This week is a short edition due to travel. As always, thank you a million for reading.
Quote of the week:
“What’s money? A man is a success if he gets up in the morning and goes to bed at night and in between does what he wants.” — Bob Dylan
I recently read the book Recession Proof Graduate and truly think that every young professional should read this book at some point. Admittedly, the book in itself isn’t ground breaking, but the bigger picture is. It’s a paradigm shifting book — much like The Third Door — that encourages young professionals to stand out.
The core concept of the book is this: you’re not able to get the job you want because you’re not approaching it correctly. Conventional job applications (putting your resume & CV forward and calling it a day) are holding you back.
To be a recession proof graduate means that the economy doesn’t dictate where you work, instead, you have control over your own destiny.
“It is not the strongest of the species that survives, nor the most intelligent that survives. It is the one that is most adaptable to change.” – Charles Darwin
Here are some steps to follow if you don’t want to read the book:
Find an individual or an industry you’re dying to work for.
Offer to do work for free in exchange for experience.
Do your best work.
Get offered a job.
My explanation of it is a gross over simplification of a book. It ultimately comes down to betting on yourself, networking, and doing great work.
Here are a few quotes I highlighted:
“I’ve found that I am not totally honest about what I really want when a paycheck is dangled in front of me. I get greedy, rationalizing that I will find a way to enjoy the work that comes with it, and then find myself in an arrangement I can barely tolerate.”
“These job-listing sites are like city bars. There are typically only a few really "offers" in the huge crowd, while the rest are fairly lackluster. And no matter which one you're looking at, there are a bunch of other guys with Ed Hardy shirts fighting for them. This awful “numbers game” is exhausting, so you need a better strategy.”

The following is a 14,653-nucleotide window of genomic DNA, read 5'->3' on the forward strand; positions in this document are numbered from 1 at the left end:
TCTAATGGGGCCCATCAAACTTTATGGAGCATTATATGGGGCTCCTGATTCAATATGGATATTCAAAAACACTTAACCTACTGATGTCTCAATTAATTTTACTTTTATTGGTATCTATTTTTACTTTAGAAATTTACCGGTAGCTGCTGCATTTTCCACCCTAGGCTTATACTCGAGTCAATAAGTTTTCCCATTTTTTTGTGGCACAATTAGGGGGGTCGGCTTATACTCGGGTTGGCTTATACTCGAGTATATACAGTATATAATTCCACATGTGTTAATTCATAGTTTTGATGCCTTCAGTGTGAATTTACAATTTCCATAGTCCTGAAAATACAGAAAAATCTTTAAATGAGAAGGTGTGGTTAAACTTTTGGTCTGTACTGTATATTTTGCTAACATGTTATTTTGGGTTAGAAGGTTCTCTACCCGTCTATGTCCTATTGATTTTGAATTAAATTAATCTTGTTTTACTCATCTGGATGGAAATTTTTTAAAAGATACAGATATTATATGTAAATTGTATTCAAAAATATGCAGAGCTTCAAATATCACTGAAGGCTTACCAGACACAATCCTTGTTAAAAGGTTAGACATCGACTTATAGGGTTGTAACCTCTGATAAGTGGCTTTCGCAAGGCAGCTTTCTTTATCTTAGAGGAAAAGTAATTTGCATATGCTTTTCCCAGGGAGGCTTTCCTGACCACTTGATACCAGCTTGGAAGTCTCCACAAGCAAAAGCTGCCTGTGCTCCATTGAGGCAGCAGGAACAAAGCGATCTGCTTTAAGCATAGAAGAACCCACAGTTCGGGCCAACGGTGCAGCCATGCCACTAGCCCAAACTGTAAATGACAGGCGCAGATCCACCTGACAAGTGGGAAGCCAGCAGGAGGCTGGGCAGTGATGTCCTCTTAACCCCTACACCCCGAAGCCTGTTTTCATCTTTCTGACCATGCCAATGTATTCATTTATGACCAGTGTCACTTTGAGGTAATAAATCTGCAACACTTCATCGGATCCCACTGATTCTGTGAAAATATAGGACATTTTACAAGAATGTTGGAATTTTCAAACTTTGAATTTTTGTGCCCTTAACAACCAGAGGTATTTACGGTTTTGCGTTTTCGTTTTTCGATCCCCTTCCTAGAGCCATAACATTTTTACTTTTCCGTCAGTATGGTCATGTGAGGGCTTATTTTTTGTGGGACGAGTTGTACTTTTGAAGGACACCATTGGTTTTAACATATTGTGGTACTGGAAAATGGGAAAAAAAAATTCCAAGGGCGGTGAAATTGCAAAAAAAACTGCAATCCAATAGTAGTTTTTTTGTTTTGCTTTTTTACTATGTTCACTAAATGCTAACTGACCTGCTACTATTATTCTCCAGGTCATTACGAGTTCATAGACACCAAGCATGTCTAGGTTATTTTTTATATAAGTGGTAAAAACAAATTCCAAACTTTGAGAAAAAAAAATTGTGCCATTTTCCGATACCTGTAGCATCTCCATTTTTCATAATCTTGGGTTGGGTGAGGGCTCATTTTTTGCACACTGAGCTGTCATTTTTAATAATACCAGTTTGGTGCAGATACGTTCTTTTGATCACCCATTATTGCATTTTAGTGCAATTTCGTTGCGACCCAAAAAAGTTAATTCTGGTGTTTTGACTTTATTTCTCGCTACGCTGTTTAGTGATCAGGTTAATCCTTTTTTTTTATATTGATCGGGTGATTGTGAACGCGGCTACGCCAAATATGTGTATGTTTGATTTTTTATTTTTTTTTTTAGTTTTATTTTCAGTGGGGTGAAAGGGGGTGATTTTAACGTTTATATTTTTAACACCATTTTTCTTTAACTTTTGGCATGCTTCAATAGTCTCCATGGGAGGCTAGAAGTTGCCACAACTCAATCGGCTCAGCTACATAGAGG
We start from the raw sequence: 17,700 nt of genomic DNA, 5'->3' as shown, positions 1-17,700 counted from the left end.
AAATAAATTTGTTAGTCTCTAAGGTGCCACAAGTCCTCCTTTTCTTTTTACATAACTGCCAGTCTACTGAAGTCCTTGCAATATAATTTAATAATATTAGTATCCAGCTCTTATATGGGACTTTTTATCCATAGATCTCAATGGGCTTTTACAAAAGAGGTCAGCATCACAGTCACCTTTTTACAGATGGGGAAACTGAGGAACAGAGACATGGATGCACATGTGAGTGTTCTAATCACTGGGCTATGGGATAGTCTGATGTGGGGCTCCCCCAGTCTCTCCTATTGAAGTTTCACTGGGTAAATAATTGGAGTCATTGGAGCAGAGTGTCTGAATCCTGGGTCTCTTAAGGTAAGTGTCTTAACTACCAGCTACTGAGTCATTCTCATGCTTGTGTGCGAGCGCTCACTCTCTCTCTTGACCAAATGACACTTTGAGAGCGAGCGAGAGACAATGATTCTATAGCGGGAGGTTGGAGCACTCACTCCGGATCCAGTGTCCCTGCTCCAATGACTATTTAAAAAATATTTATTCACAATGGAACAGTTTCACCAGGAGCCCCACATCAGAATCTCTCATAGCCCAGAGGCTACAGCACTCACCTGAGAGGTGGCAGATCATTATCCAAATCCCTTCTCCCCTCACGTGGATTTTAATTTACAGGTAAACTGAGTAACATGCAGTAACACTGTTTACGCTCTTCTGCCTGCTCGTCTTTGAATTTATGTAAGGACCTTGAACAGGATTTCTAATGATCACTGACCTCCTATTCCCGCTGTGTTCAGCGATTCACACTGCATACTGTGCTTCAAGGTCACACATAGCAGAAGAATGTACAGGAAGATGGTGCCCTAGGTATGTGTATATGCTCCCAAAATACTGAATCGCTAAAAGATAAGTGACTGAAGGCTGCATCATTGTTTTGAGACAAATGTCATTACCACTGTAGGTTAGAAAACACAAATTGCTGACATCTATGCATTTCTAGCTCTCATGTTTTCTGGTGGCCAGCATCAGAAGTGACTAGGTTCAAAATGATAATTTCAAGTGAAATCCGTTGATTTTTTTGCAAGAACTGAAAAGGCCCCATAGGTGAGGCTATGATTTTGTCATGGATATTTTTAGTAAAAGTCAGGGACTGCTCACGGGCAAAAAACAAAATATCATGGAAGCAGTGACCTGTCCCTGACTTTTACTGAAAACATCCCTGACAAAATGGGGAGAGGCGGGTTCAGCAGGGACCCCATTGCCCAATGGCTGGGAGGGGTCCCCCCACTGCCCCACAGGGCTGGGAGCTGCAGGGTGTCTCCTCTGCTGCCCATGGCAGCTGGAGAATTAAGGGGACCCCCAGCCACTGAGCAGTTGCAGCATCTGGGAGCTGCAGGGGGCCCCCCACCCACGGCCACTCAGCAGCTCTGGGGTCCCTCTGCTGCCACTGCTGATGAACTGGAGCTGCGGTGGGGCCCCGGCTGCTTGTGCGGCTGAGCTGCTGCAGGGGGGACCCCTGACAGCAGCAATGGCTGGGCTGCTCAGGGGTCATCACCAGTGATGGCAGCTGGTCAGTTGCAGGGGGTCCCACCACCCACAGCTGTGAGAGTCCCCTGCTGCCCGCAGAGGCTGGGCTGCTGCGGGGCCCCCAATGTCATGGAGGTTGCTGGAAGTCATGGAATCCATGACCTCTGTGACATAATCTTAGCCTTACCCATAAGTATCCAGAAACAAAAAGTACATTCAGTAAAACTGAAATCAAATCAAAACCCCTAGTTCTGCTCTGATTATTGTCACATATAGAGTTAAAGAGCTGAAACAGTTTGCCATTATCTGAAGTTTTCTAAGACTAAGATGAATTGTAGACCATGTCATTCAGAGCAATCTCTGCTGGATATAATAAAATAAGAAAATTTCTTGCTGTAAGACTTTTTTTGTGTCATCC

“Over time, your purchases and financial obligations look more and more like a cage that you’ve trapped yourself in. Then one day, you’re afraid of leaving that cage behind. So you decide to keep doing the work you hate, just so you can keep paying the bills and making your cage better.”
If you ever get around to it (it’s pretty short) let me know what you think.
I updated my site again and I am extremely proud of it. See below, or check it out.
For those of you who have a website, here were some tips that I followed:
A clear call to action (my newsletter)
Social proof (testimonials from friends & coworkers)
A low number of links / places to click (clear direction)
With this, I also launched the resources area of my site. There’s just one post for now. I aspire to continue to launch more resources for professionals and writers as opposed to just creative writing.
Fleeing to Michigan
Today, I’m off to my stomping ground in Michigan to see friends & family for a couple of weeks. I’ve been remote in my day-job since April. A week before everything closed down, I was crowd-surfing at a concert in Denver.
Anyways, I’m looking forward to seeing everyone. I’m grateful for a job that allows me to work remotely, I’m grateful for my friends & family. A lot to be grateful for!
Wishing you and yours the best,
That Darwin quote is going to stick like a piece of gum under the desk of my mind for a few weeks